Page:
Conformity Lesson 2 Asch

Lesson 2
Asch’s Conformity Experiment
In Sherif’s experiment there was no definte right or
wrong answer, this meant there was good reason for
the participants to be influenced by others. If they
were not sure of the correct answer then there is
reason for uncertainty. Sherif’s experiment does not
reveal anything surprising about human behaviour. It
was this problem that prompted Asch to conduct an
experiment with a correct answer. Would people
conform to judgements that were definitely wrong?
Asch conducted a pilot study by asking 36 people to
match the target line with one of the comparison
lines. In all trials they got the answer correct – this
was definitely an unambiguous task.
The task
The experiment
To investigate whether participants would
yield (conform) to the incorrect majority even
when the correct answers were always
The line judgement task seven male stooges
and one naive participant were asked to say
aloud which one of three comparison lines
were the same length as the target line. The
correct answer was always obvious. The
genuine participant called out his answer
second last.
In some trials the accomplices gave all the same
wrong answers.
Asch measured how many times the naïve
participant gave a correct answer or conformed to
the incorrect majority. Just over 22% of participants
gave the correct answer on all 12 occasions. This
means that 78% of participants gave at least one
incorrect response in line with the majority. About
5% gave the same answer as all the incorrect
majority on all occasions.
Even in unambiguous situations, there may
be strong group pressure to conform,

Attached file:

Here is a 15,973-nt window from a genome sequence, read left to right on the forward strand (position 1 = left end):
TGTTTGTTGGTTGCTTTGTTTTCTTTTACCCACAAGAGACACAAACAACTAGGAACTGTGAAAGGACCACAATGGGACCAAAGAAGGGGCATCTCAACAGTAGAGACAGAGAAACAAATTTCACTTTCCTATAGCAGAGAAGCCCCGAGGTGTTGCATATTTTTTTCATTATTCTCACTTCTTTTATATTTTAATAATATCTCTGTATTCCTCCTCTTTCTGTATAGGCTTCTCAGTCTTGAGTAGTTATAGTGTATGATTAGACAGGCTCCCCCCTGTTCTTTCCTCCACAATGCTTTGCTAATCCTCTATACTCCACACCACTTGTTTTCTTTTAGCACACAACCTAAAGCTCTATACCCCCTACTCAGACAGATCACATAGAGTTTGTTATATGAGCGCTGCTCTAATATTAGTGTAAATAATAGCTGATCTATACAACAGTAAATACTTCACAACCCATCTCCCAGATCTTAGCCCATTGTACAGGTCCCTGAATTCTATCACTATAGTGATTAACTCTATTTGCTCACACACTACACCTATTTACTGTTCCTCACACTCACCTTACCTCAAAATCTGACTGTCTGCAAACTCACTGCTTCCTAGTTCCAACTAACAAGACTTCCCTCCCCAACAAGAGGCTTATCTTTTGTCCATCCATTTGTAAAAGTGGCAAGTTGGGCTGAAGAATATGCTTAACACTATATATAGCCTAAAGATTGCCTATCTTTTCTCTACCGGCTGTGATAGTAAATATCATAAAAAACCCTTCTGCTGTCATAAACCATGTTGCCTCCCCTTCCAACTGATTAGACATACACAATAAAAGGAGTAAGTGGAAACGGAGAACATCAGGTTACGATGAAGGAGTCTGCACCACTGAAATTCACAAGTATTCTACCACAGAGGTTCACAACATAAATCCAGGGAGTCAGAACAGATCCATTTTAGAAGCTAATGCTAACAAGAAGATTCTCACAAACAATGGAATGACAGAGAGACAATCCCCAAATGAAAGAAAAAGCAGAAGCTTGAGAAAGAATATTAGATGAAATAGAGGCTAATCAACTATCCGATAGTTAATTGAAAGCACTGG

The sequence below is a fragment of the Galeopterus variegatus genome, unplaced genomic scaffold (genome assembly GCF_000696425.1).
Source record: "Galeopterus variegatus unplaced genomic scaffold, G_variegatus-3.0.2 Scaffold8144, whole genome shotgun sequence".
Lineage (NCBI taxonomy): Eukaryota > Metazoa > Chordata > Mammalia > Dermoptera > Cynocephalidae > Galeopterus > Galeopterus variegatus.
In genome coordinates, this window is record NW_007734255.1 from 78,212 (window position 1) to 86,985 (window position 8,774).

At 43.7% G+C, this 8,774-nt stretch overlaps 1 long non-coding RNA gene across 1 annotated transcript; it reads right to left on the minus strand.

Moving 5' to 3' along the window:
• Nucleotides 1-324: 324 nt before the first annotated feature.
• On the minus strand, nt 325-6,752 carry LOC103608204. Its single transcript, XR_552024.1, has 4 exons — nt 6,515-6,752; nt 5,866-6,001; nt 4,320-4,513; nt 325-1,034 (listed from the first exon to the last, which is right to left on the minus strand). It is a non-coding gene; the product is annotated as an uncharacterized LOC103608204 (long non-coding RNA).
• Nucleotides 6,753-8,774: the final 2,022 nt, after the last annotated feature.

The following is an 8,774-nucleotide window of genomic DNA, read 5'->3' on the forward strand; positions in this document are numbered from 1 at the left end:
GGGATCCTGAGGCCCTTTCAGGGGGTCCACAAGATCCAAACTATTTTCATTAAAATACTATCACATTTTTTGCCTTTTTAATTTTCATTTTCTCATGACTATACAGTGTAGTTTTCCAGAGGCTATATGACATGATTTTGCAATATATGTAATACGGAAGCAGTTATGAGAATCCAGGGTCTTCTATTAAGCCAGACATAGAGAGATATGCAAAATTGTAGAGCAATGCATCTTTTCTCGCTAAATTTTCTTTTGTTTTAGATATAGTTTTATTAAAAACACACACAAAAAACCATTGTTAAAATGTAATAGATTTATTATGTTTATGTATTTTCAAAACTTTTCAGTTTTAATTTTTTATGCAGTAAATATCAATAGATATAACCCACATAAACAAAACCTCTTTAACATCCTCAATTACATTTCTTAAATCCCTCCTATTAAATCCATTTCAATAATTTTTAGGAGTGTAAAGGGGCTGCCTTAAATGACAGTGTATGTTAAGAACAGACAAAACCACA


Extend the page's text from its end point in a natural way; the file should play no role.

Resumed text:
especially if the group is a unanimous
Why did people conform?
Their perception must have been inaccurate and the
majority’s accurate. Perhaps they were suffering
from eye strain or sitting in a bad position.
Not to stand out and look inferior or stupid.
Not to be an outcast.
To convey a good impression of themselves.
Not to spoil the experiment or upset the
Asch concluded
A major factor in conformity was to avoid conflict and
social disapproval. Asch (1956) investigated these
fears of social disapproval directly by doing a further
The procedure was the same except a stooge gave
the wrong answer in a room of 16 naïve participants.
Asch found that the naïve participants acted in
disbelief and laughed and ridiculed the stooge. Even
the experimenter found it difficult to control his
laughter. It does therefore seem that the participants
were justified in fearing conflict and social
Evaluation of Asch (+)
The findings of Asch’s work have implications for
many aspects of group behaviour such as decision
making and social interaction.
His experiment can be seen as an example of the
rigorous standards required in psychological
research: participants were studied under highly
controlled conditions, Asch was able to carry out
statistical analyses on the data collected and his
study has been replicated with similar results
produced (Neto,1995).
Evaluation (-)
Lack of validity
Ethical issues
2/3 of judgements were correct?
Conformity is conveyed as a negative
response but it does have beneficial effects.
It is important for social stability; group norms
provide a standard and expectations of
behaviour ensuring a structure and order for
social groups.